● Significant upgrades/ reliability programs have been and are being implemented yearly at each reactor and in each molybdenum production facility, via planned and coordinated maintenance programs, ensuring:

  • High reliability levels
  • Redundancy of supply throughout the year

● Current shortage is evidence of this approach, with MARIA, HFR and LVR-15 undergoing major upgrade programs in the coming weeks – the structural redundancies built into the supply chain could not be activated in this very specific instance.

A History of Mo-99 Supply Reliability

These longer-term initiatives have contributed to a robust supply chain and reliable supply of Mo-99 over the past ten years, as evidenced by:

● The transition from HEU (High Enriched Uranium) to LEU (Low Enriched Uranium) targets is close to completion for all Mo-99 processors, and has not impacted supply/capacity, despite lower yields

● Mo-99 has been successfully shipped to all main Tc-99m generator manufacturers throughout the COVID crisis – even during Q2-Q3 2020 – despite the significant limitations and decreased in airfreight capacity

● Reactors have been irradiating uranium targets at uptimes (in number of days of active vs. planned operation) > 95% as well, i.e. with no material impact of unscheduled stops

● Throughout this period of ten years, Mo-99 supply reliability has been well above 95%

Additional Planned Reactor Capacity

Current industry players are in a strong position to reliably supply the needs of patients over the long-term, despite the anticipated supply issues in the next few weeks. Resilience of the current Mo-99 supply chain is further evidenced by additional reactor capacity that will emerge in coming years, creating significant reserve capacity:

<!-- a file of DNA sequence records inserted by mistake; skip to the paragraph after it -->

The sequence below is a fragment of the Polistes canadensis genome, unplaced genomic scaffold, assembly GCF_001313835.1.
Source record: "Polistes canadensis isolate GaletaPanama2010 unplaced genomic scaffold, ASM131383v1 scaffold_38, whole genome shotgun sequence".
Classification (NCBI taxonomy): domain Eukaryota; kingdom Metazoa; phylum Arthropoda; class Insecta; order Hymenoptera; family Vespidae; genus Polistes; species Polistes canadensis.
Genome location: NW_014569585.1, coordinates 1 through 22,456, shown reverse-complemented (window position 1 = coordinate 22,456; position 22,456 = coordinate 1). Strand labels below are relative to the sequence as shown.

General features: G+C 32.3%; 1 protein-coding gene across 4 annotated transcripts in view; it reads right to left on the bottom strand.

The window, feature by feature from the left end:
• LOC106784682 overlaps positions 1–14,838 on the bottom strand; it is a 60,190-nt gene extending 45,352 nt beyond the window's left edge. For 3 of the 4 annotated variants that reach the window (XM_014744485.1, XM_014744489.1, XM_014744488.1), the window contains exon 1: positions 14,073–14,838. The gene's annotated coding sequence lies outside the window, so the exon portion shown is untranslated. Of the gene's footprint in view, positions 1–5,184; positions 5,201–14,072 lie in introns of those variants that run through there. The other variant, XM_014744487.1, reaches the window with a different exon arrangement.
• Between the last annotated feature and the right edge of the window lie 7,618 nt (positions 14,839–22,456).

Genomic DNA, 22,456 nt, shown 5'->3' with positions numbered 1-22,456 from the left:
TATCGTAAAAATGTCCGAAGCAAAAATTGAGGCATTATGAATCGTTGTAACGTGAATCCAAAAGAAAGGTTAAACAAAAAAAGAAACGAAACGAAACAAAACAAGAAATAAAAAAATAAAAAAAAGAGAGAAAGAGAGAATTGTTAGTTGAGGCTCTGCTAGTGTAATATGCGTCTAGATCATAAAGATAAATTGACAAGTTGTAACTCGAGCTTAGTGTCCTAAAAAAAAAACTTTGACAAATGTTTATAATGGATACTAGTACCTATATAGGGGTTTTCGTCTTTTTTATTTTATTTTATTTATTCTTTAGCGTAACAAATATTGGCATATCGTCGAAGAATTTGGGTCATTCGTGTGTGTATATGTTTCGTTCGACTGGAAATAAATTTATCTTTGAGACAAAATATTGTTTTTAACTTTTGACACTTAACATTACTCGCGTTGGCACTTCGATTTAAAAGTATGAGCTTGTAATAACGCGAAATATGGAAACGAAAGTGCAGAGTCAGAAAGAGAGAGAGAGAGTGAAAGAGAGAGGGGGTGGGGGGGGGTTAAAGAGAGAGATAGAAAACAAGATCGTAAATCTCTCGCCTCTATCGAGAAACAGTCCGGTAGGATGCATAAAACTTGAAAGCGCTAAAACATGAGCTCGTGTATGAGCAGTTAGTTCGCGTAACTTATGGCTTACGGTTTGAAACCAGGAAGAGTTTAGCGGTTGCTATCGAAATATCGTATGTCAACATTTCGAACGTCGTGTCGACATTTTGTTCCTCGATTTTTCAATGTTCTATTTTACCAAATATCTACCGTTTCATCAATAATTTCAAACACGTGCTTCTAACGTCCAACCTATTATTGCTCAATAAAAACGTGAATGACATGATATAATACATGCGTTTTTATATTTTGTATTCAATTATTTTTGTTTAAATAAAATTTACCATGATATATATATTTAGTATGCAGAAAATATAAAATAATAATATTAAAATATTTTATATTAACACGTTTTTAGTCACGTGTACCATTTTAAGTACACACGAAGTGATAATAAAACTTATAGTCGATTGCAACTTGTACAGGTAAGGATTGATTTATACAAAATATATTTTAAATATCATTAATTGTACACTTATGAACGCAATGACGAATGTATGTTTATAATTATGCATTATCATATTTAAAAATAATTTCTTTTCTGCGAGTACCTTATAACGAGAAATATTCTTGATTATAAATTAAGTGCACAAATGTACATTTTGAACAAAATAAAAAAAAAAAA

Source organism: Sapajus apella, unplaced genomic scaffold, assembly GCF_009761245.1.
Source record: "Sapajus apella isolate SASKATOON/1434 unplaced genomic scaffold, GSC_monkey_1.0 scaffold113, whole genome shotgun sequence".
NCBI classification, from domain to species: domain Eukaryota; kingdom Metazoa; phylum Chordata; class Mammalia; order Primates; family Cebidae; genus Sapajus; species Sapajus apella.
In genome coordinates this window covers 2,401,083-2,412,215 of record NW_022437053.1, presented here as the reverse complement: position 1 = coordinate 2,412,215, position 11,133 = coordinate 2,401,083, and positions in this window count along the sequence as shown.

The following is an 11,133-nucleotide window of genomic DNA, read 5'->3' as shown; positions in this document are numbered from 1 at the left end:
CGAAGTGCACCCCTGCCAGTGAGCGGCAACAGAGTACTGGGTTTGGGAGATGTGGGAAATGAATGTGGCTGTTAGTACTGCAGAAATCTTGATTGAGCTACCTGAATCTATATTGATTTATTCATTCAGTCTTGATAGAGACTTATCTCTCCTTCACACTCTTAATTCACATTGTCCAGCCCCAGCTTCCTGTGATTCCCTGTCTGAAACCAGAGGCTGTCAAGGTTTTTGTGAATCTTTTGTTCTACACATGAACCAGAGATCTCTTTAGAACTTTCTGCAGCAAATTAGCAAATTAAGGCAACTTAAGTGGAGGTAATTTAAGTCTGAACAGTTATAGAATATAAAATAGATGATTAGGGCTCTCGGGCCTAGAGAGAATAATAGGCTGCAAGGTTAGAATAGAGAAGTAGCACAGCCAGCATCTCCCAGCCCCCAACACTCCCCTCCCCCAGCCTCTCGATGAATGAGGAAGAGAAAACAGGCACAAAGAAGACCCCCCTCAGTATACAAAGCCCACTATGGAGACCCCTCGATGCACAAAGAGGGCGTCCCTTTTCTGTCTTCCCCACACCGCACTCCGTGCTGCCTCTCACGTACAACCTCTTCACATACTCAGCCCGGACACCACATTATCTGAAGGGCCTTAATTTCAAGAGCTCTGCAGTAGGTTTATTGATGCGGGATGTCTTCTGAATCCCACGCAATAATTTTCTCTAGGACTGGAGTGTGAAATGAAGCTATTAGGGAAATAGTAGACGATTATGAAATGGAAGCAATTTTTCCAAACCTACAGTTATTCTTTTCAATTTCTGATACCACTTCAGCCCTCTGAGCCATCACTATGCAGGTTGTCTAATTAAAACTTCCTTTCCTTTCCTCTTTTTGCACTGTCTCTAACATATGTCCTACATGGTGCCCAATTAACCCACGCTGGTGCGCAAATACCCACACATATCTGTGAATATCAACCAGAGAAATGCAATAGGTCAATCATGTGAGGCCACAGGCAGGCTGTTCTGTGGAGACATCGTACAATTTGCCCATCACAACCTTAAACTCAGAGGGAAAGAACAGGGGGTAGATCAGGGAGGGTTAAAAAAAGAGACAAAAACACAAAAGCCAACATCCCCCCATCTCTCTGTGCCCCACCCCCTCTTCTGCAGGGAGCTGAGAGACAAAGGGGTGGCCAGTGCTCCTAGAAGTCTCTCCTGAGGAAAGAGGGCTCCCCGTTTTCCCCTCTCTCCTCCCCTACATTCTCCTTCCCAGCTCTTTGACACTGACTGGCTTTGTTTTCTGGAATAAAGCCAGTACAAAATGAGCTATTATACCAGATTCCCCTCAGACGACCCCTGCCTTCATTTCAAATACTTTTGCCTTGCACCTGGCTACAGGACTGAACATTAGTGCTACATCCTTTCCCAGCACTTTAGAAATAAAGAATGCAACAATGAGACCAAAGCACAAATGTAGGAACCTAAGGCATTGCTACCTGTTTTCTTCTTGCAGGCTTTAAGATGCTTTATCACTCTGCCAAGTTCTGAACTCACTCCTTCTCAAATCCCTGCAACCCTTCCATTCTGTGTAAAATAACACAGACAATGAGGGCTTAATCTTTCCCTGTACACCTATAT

● New reactors are expected to come online in Germany (FRM II) and France (JHR):
  • The Bavarian Ministry of State for Environment and Consumer Protection has approved the construction and operation of an irradiation facility for uranium targets at Garching’s FRM II facility in Germany (reactor has been operational since 2005), enabling to cover a large part of Europe’s demand

● Up to an additional €3.5-4 billion in additional investment is either planned or under consideration to construct new nuclear research reactors in the Netherlands (PALLAS) and Belgium (MYRRAH) over the coming 10-15 years:

  • The Netherlands has committed to finance PALLAS (Dutch Ministry of Health, Welfare and Sport is reserving €30 million for the project this year and €129 million per year from next year/ over the coming 10 years) as replacement reactor for HFR
  • Belgium has already mobilized €558m for the MYRRAH reactor

● South Africa plans to build a new reactor in the next 10 years

Despite the near-term shortage of Mo-99, a supply chain with proven resilience demonstrated over the past ten years, additional planned reactor capacity coming online, and measures in place ensure a minimum of disruption to patients together demonstrate the commitment of the world’s major processing facilities and reactors in delivering Mo-99 for the benefit of patients.